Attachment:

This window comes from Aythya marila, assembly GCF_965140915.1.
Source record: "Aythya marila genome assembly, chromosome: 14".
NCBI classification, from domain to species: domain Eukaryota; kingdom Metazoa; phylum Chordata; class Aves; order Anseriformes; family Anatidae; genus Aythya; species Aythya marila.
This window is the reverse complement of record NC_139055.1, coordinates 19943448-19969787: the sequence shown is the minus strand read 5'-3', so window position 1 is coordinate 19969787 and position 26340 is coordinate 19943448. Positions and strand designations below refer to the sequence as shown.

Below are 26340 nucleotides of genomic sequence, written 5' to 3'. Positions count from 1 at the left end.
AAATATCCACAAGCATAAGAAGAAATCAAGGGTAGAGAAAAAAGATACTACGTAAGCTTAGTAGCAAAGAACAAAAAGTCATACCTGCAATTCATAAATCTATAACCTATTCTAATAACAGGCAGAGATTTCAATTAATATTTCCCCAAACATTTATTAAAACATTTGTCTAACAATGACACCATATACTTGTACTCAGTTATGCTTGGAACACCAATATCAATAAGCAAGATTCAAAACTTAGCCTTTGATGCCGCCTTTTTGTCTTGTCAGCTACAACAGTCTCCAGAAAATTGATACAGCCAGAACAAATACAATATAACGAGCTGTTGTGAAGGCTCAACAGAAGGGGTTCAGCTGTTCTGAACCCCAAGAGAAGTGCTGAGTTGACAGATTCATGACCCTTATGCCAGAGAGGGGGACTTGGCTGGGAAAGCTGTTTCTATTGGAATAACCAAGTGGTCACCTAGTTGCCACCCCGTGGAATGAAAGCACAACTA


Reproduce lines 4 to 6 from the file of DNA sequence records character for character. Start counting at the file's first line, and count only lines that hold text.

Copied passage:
This window is the reverse complement of record NC_139055.1, coordinates 19943448-19969787: the sequence shown is the minus strand read 5'-3', so window position 1 is coordinate 19969787 and position 26340 is coordinate 19943448. Positions and strand designations below refer to the sequence as shown.

Below are 26340 nucleotides of genomic sequence, written 5' to 3'. Positions count from 1 at the left end.
AAATATCCACAAGCATAAGAAGAAATCAAGGGTAGAGAAAAAAGATACTACGTAAGCTTAGTAGCAAAGAACAAAAAGTCATACCTGCAATTCATAAATCTATAACCTATTCTAATAACAGGCAGAGATTTCAATTAATATTTCCCCAAACATTTATTAAAACATTTGTCTAACAATGACACCATATACTTGTACTCAGTTATGCTTGGAACACCAATATCAATAAGCAAGATTCAAAACTTAGCCTTTGATGCCGCCTTTTTGTCTTGTCAGCTACAACAGTCTCCAGAAAATTGATACAGCCAGAACAAATACAATATAACGAGCTGTTGTGAAGGCTCAACAGAAGGGGTTCAGCTGTTCTGAACCCCAAGAGAAGTGCTGAGTTGACAGATTCATGACCCTTATGCCAGAGAGGGGGACTTGGCTGGGAAAGCTGTTTCTATTGGAATAACCAAGTGGTCACCTAGTTGCCACCCCGTGGAATGAAAGCACAACTA